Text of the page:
French Trade Minister Michel Jobert warned the United States yesterday that an effort to frustrate Western European commitments to buy natural gas from the Soviet Union would likely be taken as "an unfriendly gesture" by the Soviets, exacerbating tensions between the two superpowers.

In an interview at the French Embassy in the middle of a round of trade talks with U.S. officials, Jobert acknowledged that France "is not happy" at the prospect of having to depend on the Soviet Union for one- third of its natural gas supplies.

But he rejected the argument made by the Reagan administration--reiterated over the weekend by Defense Secretary Caspar W. Weinberger--that the dependence is excessive, estimating that it will amount to less than 5 percent of total French energy supplies.

Jobert's comments on the gas pipeline and supply issue illustrated one phase of the growing strain between Europe and the United States on economic and security issues. He said that the government of France is uncomfortable to be caught between the competing interests in Europe of the Washington and Moscow.

Jobert, here on a get-acquainted mission, met yesterday with Treasury Secretary Donald T. Regan, Commerce Secretary Malcolm Baldrige, U.S. Trade Ambassador William E. Brock, officials at the State Department, and was Brock's guest last night at a Blair House dinner.

He said in the interview that in one previous exchange of "gospels" with Brock, he had gotten the impression that the United States "wanted free trade, free enterprise, and 'free everything' for the benefit of America, and I said to him that we wanted a situation that permits everybody to live more decently."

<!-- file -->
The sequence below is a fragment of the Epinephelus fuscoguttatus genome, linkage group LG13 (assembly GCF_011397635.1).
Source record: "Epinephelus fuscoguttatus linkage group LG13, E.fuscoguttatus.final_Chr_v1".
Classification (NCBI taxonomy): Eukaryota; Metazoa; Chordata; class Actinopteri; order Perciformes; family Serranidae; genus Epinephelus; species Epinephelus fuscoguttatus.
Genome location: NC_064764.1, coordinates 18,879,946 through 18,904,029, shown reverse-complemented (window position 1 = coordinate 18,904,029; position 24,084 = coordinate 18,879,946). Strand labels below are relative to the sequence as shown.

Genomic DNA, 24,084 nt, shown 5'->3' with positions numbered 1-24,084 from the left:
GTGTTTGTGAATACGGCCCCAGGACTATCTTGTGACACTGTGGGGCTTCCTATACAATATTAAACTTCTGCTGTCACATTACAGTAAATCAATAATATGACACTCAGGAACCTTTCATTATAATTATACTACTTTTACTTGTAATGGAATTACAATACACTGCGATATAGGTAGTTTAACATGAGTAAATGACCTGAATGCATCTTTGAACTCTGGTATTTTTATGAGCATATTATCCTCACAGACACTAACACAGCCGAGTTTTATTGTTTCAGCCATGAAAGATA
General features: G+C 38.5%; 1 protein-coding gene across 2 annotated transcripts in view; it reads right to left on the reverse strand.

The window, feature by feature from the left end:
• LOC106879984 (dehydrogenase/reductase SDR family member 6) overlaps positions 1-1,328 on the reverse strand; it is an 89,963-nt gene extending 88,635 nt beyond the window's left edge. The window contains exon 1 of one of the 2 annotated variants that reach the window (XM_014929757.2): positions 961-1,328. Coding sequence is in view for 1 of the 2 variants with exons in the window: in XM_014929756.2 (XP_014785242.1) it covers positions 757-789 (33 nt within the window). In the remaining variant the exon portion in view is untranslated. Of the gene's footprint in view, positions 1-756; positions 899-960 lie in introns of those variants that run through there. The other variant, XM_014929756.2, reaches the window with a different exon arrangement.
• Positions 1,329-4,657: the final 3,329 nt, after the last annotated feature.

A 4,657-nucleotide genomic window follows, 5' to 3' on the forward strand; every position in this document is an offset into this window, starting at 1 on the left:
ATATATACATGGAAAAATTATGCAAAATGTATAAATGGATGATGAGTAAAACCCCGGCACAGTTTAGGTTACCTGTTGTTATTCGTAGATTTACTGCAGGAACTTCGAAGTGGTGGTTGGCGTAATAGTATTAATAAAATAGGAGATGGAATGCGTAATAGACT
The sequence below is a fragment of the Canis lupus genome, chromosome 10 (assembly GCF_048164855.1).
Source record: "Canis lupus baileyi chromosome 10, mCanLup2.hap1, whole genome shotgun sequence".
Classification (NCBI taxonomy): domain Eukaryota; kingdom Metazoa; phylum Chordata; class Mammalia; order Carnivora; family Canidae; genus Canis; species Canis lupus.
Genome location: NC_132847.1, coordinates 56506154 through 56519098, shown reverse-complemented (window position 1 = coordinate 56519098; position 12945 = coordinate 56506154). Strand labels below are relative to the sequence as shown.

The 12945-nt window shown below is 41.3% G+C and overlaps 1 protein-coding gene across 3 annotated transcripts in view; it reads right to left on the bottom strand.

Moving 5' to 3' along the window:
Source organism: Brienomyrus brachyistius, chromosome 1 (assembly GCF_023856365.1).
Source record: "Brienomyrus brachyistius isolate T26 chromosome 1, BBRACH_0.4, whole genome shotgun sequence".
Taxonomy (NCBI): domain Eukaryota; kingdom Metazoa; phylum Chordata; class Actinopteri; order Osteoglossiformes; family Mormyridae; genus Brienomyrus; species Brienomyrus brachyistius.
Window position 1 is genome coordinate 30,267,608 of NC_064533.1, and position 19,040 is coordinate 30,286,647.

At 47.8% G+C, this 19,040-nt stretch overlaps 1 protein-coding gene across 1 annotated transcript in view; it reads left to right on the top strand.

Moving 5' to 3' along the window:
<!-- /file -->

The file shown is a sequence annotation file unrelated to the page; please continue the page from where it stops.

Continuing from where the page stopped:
As to American complaints that France unfairly subsidizes its export trade, Jobert said, "In that matter, I am going to argue that nobody is perfect . . . To me, the United States very often appears to be a very protectionist country."

On the increasingly sensitive issue of buying natural gas from the Soviets, Jobert bluntly said that the United States had not come forward to offer France the gas it requires over the next half-dozen years, after which it believes there will be a worldwide surplus.

"But we need energy now ," Jobert said, "and where are we going to find it? We need it in order to earn our own living--and we're not going to stop earning our living." On Sunday, Weinberger said that the United States still intends to do what it can to stop the construction of an $11 billion gas pipeline to bring natural gas from the Soviet Union to Western Europe.

Jobert said that if the United States attempts to place export restraints on sophisticated equipment for the pipeline, "it could be delayed by as much as two years. But the Russians are going ahead with this project; it is going to be done."

France earlier this month agreed to advance credits to the Soviet Union to help in the construction, angering both West Germany and the United States.

Asked if a U.S. effort to block equipment for the pipeline would be taken by France as an unfriendly gesture, Jobert turned the question around and suggested that it would be the Soviets who would be provoked: "The heart of the question is, 'Do you want to make war with the Soviet Union or do you want to cooperate with them?' "

Jobert also echoed a complaint on high interest rates lodged two weeks ago by Belgian Prime Minister Wilfried Martens.

Jobert said that high interest rates were merely a reflection of a "rotten international monetary system" that needs a basic change. Jobert said that the United States, by financing its balance of payments deficits of past years with "false" or "printing-press money," had flooded the world with Eurodollars. He estimated the size of the Eurodollar market at $1.3 trillion.

"This has led to a huge inflation in the world, and to cope with it you had to raise interest rates, and in a certain way you are succeeding," the minister said.

Jobert said that "it would be wise" for the economic summit in Paris in early June to deal with this issue "because it is at the heart of all our difficulties for the past, the present, and the future."